Editor selections by Topic and Unit

The Physics Front is a free service provided by the AAPT in partnership with the NSF/NSDL.

Website Detail Page

Item Picture
published by the Edheads
designer: Eric Bort
This interactive Flash activity invites kids to learn about simple and compound machines by investigating common household objects found in the kitchen and tool shed. The animated activities help them understand how the machines work and how to differentiate the various types of simple machine.  Additionally the site provides a glossary of important terms, lesson plans and a teacher's guide. This page is part of a larger collection of game-like animations developed to teach children about science.

Please note that this resource requires Flash.
Subjects Levels Resource Types
Classical Mechanics
- Applications of Newton's Laws
- Elementary School
- Middle School
- Instructional Material
= Activity
= Game
= Instructor Guide/Manual
= Interactive Simulation
= Problem/Problem Set
- Audio/Visual
= Movie/Animation
Appropriate Courses Categories Ratings
- Physical Science
- Activity
- New teachers
  • Currently 0.0/5

Want to rate this material?
Login here!


Intended User:
Learner
Formats:
application/flash
text/html
Access Rights:
Free access
Restriction:
© 2000 edheads.org
Additional information is available.
Keywords:
activity, compound machine, everyday machines, machine terminology, simple machine
Record Cloner:
Metadata instance created August 2, 2007 by Mandy Staff
Record Updated:
March 20, 2014 by Caroline Hall
Last Update
when Cataloged:
August 3, 2007

Fan and Propellor Blades in Ed Head Simple Machines Games

Author: Eve Totin
Posted: January 25, 2013 at 12:23AM

I thought that fan and propellor blades would be wedges since they move the air or water.  What type of machine are they?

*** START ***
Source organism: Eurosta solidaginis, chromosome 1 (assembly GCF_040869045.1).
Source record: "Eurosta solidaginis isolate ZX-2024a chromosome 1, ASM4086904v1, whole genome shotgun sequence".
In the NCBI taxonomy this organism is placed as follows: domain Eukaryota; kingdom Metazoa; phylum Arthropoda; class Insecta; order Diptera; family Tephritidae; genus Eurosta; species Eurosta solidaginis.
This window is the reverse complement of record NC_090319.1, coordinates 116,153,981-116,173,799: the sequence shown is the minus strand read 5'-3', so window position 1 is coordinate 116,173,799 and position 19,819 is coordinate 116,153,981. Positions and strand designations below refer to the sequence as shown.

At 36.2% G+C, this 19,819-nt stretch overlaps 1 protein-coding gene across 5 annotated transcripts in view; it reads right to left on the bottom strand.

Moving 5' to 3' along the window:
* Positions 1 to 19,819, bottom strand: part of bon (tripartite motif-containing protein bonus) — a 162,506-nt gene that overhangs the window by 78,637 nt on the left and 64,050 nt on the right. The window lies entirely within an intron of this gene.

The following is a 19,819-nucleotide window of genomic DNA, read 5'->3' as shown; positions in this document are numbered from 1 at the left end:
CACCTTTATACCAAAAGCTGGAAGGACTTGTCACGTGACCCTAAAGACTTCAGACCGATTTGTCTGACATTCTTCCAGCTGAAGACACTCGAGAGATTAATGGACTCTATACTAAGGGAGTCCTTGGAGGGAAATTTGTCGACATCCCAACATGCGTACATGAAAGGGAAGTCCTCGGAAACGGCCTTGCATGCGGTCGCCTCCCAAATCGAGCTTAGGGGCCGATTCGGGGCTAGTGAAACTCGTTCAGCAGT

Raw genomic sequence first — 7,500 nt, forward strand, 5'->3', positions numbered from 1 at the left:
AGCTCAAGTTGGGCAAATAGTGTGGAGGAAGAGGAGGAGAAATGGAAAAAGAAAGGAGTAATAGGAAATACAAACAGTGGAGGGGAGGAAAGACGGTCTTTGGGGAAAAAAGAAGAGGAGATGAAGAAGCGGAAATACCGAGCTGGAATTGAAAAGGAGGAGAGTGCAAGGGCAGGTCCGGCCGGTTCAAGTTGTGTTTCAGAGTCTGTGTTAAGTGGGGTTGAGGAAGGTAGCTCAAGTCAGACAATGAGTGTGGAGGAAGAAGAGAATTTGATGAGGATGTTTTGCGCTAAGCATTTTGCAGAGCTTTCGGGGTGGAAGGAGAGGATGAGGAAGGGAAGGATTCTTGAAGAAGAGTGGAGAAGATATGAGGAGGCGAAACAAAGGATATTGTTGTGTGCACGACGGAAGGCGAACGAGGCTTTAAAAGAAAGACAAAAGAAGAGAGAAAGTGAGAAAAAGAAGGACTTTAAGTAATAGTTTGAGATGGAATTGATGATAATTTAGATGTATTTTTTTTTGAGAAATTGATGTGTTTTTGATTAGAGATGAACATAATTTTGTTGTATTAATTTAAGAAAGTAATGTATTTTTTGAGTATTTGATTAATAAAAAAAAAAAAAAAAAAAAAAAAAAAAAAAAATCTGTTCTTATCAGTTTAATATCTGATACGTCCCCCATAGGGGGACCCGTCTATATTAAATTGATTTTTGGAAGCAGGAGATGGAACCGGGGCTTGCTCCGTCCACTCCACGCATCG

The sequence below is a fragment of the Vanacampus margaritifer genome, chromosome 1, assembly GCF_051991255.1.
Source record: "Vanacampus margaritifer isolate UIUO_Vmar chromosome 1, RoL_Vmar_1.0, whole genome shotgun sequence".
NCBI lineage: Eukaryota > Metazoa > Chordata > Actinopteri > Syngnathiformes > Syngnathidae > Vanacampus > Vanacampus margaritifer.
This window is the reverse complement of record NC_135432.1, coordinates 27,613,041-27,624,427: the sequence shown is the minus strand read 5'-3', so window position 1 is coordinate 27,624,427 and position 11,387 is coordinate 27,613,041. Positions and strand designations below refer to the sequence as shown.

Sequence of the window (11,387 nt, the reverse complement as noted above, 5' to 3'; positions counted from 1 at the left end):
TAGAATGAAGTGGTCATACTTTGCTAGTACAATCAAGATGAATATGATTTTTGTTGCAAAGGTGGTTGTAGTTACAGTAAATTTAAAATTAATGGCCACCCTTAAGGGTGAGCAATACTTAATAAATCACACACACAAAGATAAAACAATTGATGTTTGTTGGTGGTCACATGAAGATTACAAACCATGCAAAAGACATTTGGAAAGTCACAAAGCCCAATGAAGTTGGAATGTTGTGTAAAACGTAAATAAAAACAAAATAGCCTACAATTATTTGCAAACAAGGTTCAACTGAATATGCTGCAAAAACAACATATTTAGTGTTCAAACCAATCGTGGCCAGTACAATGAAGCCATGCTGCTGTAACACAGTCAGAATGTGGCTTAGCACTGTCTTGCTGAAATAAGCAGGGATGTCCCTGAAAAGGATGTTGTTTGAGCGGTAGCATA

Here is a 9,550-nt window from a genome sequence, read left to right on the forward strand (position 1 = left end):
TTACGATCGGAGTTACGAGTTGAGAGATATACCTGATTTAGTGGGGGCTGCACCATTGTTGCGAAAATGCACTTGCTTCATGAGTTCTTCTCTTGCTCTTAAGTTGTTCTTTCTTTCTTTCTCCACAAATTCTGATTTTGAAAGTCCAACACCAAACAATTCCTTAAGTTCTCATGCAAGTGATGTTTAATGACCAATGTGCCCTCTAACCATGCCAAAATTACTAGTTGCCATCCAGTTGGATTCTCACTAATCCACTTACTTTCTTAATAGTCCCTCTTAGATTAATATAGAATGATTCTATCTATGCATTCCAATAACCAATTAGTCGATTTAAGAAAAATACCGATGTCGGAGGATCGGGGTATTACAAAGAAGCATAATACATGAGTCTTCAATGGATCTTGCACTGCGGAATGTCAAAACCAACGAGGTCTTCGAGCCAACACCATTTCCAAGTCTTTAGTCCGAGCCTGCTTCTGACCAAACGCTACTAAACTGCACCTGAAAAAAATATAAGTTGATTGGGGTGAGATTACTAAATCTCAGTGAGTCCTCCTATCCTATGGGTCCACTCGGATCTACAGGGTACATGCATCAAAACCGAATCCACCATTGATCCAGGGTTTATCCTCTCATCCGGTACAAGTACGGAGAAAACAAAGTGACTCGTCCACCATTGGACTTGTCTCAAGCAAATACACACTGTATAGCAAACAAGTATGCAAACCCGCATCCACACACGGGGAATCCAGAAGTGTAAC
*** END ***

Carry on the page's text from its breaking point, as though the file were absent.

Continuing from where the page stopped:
Thanks!

» reply

Re: Fan and Propellor Blades in Ed Head Simple Machines Games

Author: Bruce, ComPADRE Dir
Posted: Jan 25, 2013 at 10:56PM

Hi Eve,

The way they are using the definitions, a wedge is used for splitting or cutting through solid objects or materials and the inclined plane is used to move materials along the inclined surface with less force than is necessary to move it directly. So the incline, or pitch, on the fan blade and propeller makes it easier to push the air or water than trying to push with a surface perpendicular to the direction of motion.

Of course, these definitions are not precise and you can find different definitions, and different numbers of simple machines, in different places. The important physics is WHY the simple machines make doing jobs easier.

Hope that helps.
Bruce

» reply

Post a new comment on this item

AAAS Benchmark Alignments (2008 Version)

4. The Physical Setting

4F. Motion
  • 3-5: 4F/E1bc. The greater the force is, the greater the change in motion will be. The more massive an object is, the less effect a given force will have.
  • 6-8: 4F/M3a. An unbalanced force acting on an object changes its speed or direction of motion, or both.

11. Common Themes

11B. Models
  • 3-5: 11B/E3. A model of something is similar to, but not exactly like, the thing being modeled. Some models are physically similar to what they are representing, but others are not.
  • 6-8: 11B/M4. Simulations are often useful in modeling events and processes.

Next Generation Science Standards

Disciplinary Core Ideas (K-12)

Forces and Motion (PS2.A)
  • Each force acts on one particular object and has both strength and a direction. An object at rest typically has multiple forces acting on it, but they add to give zero net force on the object. Forces that do not sum to zero can cause changes in the object's speed or direction of motion. (Boundary: Qualitative and conceptual, but not quantitative addition of forces are used at this level.) (3)